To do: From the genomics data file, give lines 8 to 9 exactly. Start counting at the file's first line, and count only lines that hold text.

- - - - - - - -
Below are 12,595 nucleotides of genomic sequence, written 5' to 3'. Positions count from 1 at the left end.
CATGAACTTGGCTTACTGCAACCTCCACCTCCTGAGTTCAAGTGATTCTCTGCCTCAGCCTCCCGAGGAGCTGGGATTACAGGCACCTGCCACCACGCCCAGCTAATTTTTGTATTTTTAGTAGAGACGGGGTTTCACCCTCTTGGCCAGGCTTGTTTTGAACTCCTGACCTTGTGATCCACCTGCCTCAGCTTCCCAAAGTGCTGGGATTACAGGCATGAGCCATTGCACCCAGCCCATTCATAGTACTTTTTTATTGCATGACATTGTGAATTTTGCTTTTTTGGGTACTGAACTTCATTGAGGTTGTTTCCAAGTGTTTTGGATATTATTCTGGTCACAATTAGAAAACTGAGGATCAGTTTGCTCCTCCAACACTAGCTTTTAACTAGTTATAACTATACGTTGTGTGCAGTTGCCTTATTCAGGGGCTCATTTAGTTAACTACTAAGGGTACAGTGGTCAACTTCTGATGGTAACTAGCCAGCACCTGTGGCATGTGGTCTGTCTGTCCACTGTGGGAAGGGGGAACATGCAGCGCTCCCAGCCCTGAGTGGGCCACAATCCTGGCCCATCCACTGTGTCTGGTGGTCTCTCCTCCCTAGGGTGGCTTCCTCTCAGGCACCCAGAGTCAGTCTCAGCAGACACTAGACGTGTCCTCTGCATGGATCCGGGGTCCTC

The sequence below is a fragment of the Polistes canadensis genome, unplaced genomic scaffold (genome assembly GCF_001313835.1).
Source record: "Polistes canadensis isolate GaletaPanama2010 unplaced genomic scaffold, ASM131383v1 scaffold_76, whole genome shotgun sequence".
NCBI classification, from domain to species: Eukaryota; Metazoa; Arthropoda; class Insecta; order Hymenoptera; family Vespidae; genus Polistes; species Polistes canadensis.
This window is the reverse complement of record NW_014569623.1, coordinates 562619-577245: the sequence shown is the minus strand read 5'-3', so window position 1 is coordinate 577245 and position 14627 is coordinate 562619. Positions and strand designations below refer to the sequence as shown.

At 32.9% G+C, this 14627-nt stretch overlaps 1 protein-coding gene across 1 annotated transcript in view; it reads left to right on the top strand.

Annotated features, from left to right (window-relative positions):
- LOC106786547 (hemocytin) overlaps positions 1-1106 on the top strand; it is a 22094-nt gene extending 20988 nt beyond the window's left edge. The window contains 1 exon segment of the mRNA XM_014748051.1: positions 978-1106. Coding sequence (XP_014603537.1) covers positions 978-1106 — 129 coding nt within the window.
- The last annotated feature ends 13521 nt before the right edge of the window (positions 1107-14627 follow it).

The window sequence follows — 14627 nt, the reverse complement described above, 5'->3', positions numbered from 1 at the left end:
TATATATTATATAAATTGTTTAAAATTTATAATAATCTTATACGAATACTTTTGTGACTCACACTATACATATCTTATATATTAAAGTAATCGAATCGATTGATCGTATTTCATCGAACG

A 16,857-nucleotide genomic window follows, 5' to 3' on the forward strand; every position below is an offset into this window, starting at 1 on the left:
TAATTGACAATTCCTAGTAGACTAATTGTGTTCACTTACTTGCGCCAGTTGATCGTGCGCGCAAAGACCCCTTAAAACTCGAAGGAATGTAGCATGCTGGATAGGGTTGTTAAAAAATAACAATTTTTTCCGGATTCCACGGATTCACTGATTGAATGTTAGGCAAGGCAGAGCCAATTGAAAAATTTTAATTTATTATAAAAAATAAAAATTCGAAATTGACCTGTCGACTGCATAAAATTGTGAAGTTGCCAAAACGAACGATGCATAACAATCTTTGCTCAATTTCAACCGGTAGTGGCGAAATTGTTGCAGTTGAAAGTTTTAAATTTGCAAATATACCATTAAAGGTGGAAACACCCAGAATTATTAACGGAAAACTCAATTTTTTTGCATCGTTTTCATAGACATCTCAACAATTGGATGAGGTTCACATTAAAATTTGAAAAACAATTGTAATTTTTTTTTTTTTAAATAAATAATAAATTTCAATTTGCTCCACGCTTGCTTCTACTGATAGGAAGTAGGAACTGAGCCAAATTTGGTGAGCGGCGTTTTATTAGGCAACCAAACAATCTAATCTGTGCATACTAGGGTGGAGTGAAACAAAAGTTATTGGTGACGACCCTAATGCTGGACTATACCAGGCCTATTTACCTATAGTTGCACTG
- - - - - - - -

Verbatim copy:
Annotated features, from left to right (window-relative positions):
- LOC106786547 (hemocytin) overlaps positions 1-1106 on the top strand; it is a 22094-nt gene extending 20988 nt beyond the window's left edge. The window contains 1 exon segment of the mRNA XM_014748051.1: positions 978-1106. Coding sequence (XP_014603537.1) covers positions 978-1106 — 129 coding nt within the window.